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Chess by Jorge Luis Borges / translated


Tinker
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Obviouosly I'm new to translation.....I have revised this to add part I which the original post did not include.

Ajedrez by Jorge Luis Borges (1899-1986)

I
En su grave rincón, los jugadores
Rigen las lentas piezas. El tablero
Los demora hasta el alba en su severo
Ámbito en que se odian dos colores.

Adentro irradian mágicos rigores
Las formas: torre homérica, ligero
Caballo, armada reina, rey postrero,
Oblicuo alfil y peones agresores.

Cuando los jugadores se hayan ido,
Cuando el tiempo los haya consumido,
Ciertamente no habrá cesado el rito.
En el Oriente se encendió esta guerra

Cuyo anfiteatro es hoy toda la tierra.
Como el otro, este juego es infinito.
II
Tenue rey, sesgo alfil, encarnizada
Reina, torre directa y peón ladino
Sobre lo negro y blanco del camino
Buscan y libran su batalla armada.

No saben que la mano señalada
Del jugador gobierna su destino,
No saben que un rigor adamantino
Sujeta su albedrío y su jornada.
También el jugador es prisionero
(La sentencia es de Omar) de otro tablero
De negras noches y de blancos días.

Dios mueve al jugador, y éste, la pieza.
¿Qué dios detrás de Dios la trama empieza                                             
De polvo y tiempo y sueño y agonías?

Chess by Jorge Lois Borges
translated by Judi Van Gorder
I
From a thoughtful place, players
move their pieces slowly. The board
holds them there until dawn in this harsh
world in which opposites hate each other.

From this magical regime radiates
the forms: heroic rook, quick-witted
knight, armed queen, blustering king,
crooked bishop and aggressive pawn.

When the players have gone,
when the moment has been consumed,
certainly the ritual is not over.
From the East this war was ignited

whose amphitheater today is the entire earth.
Like the other, this game is infinite
II
Tenuous king, warped bishop, bloodthirsty
queen, forthright rook and cunning pawn
upon a black and white surfaced road
seeking and waging war in armed battle.

They don't know that the hand
of the player governs their destination,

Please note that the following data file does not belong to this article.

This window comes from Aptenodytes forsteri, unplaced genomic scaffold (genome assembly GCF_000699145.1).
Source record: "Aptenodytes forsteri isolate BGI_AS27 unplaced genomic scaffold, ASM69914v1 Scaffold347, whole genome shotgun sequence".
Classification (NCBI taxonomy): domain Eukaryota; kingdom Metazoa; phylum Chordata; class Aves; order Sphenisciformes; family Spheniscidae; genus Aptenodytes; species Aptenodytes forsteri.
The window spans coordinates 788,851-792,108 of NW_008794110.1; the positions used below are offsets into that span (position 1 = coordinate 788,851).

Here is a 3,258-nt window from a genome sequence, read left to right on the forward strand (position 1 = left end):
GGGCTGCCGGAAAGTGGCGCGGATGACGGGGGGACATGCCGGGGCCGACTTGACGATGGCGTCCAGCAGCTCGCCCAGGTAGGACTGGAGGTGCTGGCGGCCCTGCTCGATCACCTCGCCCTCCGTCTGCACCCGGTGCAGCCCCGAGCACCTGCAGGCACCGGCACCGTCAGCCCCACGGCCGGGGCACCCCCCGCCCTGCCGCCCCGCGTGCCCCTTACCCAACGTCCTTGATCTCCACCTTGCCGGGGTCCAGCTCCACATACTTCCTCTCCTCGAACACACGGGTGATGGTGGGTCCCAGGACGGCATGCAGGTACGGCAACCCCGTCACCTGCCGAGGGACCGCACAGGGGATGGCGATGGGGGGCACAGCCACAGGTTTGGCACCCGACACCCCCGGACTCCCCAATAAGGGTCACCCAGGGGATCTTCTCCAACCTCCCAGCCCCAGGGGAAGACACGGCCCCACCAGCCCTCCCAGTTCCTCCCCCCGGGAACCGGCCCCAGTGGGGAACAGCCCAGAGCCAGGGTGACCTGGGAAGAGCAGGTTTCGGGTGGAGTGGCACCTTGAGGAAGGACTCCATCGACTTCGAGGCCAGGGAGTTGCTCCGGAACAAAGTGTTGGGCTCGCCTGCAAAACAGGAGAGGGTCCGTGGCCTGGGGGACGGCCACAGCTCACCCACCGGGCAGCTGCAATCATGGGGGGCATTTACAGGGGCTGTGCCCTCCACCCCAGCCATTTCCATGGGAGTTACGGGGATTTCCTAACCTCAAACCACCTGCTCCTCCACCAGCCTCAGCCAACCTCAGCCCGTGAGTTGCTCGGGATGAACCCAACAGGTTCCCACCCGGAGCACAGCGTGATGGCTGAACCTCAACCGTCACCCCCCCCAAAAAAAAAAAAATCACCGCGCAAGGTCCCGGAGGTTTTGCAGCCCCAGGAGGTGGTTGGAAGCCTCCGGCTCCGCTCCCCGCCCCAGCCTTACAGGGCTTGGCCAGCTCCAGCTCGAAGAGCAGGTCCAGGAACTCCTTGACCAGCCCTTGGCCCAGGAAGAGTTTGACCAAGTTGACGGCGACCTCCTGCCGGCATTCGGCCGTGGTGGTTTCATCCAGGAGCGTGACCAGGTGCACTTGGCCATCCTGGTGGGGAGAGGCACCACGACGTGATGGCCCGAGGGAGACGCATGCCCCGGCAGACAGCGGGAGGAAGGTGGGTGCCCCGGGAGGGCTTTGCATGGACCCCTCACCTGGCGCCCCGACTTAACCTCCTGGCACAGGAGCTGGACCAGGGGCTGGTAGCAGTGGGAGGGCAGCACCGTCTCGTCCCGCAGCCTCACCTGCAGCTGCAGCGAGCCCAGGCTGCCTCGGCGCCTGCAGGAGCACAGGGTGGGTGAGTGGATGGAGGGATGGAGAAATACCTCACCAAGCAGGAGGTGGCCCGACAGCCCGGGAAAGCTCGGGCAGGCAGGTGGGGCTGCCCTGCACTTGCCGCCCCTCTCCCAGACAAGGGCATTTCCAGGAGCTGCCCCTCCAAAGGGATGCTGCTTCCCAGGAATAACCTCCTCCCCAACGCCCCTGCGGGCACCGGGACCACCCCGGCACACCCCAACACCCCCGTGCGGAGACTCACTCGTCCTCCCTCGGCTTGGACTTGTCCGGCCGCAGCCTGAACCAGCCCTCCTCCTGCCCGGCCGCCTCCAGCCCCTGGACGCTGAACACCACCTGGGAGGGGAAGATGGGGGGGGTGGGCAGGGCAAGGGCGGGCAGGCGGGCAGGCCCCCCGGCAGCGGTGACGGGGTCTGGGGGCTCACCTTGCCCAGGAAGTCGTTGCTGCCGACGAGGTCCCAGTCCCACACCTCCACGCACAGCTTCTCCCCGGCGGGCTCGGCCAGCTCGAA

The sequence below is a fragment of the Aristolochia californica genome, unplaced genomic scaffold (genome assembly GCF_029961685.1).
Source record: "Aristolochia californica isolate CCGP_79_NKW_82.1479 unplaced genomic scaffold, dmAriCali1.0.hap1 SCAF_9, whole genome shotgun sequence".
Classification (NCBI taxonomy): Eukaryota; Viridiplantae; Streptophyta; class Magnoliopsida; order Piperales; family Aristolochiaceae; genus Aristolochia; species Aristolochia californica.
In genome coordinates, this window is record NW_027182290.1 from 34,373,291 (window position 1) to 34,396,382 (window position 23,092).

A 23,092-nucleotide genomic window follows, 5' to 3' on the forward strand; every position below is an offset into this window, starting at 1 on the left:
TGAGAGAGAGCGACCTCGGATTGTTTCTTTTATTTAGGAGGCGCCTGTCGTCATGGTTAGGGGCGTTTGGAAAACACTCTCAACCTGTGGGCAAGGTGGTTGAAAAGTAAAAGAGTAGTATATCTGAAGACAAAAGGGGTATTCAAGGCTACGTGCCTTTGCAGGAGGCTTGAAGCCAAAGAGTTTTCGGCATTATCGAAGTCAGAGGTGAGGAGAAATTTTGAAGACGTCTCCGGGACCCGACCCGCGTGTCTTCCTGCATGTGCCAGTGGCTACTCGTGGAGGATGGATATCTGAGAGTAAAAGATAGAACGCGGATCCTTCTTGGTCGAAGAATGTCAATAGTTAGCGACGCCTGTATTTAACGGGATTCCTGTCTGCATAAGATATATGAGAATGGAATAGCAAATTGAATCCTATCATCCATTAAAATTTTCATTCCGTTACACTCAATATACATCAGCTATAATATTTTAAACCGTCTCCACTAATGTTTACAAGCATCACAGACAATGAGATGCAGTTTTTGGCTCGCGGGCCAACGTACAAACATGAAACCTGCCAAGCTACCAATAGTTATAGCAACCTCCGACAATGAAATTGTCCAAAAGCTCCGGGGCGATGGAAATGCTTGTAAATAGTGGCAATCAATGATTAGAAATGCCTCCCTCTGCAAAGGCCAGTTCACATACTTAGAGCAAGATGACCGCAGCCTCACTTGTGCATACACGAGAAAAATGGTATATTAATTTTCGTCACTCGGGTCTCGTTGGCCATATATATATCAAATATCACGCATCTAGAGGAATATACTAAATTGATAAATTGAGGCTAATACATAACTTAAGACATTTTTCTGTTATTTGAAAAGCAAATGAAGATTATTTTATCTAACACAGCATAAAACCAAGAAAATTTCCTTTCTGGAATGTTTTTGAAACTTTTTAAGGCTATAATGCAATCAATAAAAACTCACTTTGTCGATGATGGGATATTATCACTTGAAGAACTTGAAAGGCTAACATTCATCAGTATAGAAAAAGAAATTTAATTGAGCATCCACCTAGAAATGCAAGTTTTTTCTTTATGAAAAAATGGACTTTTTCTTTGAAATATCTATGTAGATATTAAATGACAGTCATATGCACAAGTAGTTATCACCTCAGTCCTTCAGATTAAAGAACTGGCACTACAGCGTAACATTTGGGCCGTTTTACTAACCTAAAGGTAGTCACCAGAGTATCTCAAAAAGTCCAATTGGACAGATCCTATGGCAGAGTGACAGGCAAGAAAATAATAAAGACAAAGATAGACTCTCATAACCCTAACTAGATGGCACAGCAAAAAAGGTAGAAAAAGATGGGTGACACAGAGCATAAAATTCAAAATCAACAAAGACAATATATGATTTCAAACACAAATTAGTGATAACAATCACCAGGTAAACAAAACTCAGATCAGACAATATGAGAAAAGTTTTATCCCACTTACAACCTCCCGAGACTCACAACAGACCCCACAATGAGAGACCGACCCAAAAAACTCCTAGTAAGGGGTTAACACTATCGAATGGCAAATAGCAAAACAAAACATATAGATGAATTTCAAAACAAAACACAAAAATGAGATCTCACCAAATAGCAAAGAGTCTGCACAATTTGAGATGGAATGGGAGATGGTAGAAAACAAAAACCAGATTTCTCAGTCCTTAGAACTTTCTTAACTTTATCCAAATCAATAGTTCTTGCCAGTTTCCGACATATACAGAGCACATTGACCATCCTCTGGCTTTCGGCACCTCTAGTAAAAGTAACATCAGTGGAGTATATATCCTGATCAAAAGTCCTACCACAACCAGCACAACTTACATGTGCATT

do not know that a precisioned diamond cut
subjects their choice and their day.
The player is also prisoner
(The judgment is long-lived) from another plan
of black nights and white days.

God moves the player, and He is a piece.
What gods behind God framed the beginning
of dust and time and sleep and agonies?

~~ © ~~ Poems by Judi Van Gorder ~~

For permission to use this work you can write to Tinker1111@icloud.com

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What gods behind God framed the beginning

of dust and time and sleep and agonies?

 

Oh! Spanish OR English, what a line!

 

Knowing only enough Spanish to meet someone in a bar or to avoid the police, I still think your English reads very well. Nice job. :smile:

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Thanks Marti, It was that line that attracted me to the poem. I had only read one translation of the poem and didn't get the feel from it that I got from the Spanish so I thought I would try my hand. But honestly, my Spanish isn't all that great either, I read it better than I a converse in it. Spanish speakers speak too fast and run their words together and I am too tentative in my own attempts to speak it. But to read and write I can think it out. We keep a boat, the Judi K II (A 40' trawler we can live aboard.} in a marina in La Paz, Baja California. My husband goes down there for most of the winter, he doesn't like the cold weather at home and he says has nothing to do here in the winter but he can fish and putter on the boat down there. I used to go down when I could take time off from the office but I really would rather go to visit my grandkids than go sit on a boat in Mexico when I have time off. So I don't go down as much as I used to consquently my Spanish is rusty.

 

Hi Badge, Thank you for the links, I had only read one translation and found these others interesting. When I found Chess II, the first part wasn't included. I should have looked further. I will work on Part I. I thought Chess II complete because of its frame. It is a complete Italian sonnet. Part I is also a sonnet.

 

I couldn't retain the entire sonnet form in English, especially the rhyme but I could retain the problem / resolution pivot and the stanzaic frame. Spanish poetry is usually syllabic rather than metric but in English I tried to maintain a pentameter line. (not necessarily iambic but with 5 stresses per line)

 

I tried to stick to the original intent which I think was summed up in the last line and I tried to keep it in line sequence. Some of these translations almost para phrase the stanzas. Maybe I was taking it too literal. After reading the other translations, I did change a word in the 3rd to last line.

 

As for Omar, I searched for a famous quote or judgement of an "Omar" that might imply that we are all chess pieces or pawns of fate but found nothing. But one of the meanings in Arabic of "Omar" is "long-lived" and I thought that might fit as a substitute for "pre-ordained". which is what a judgement is, an order. Any way that is how I read it. Then it really doesn't matter who Omar is, it is the judgement that is important.

 

And "adamantino" I had to look that up even in English. I don't like the substitution of the literal English for the Spanish for that particular word, the word is foreign to me even in English.

 

After reading those other translations I think I did OK with this. At least I think I captured the heart of what I understood from the Spanish. I really like this poem.

 

~~Tink

~~ © ~~ Poems by Judi Van Gorder ~~

For permission to use this work you can write to Tinker1111@icloud.com

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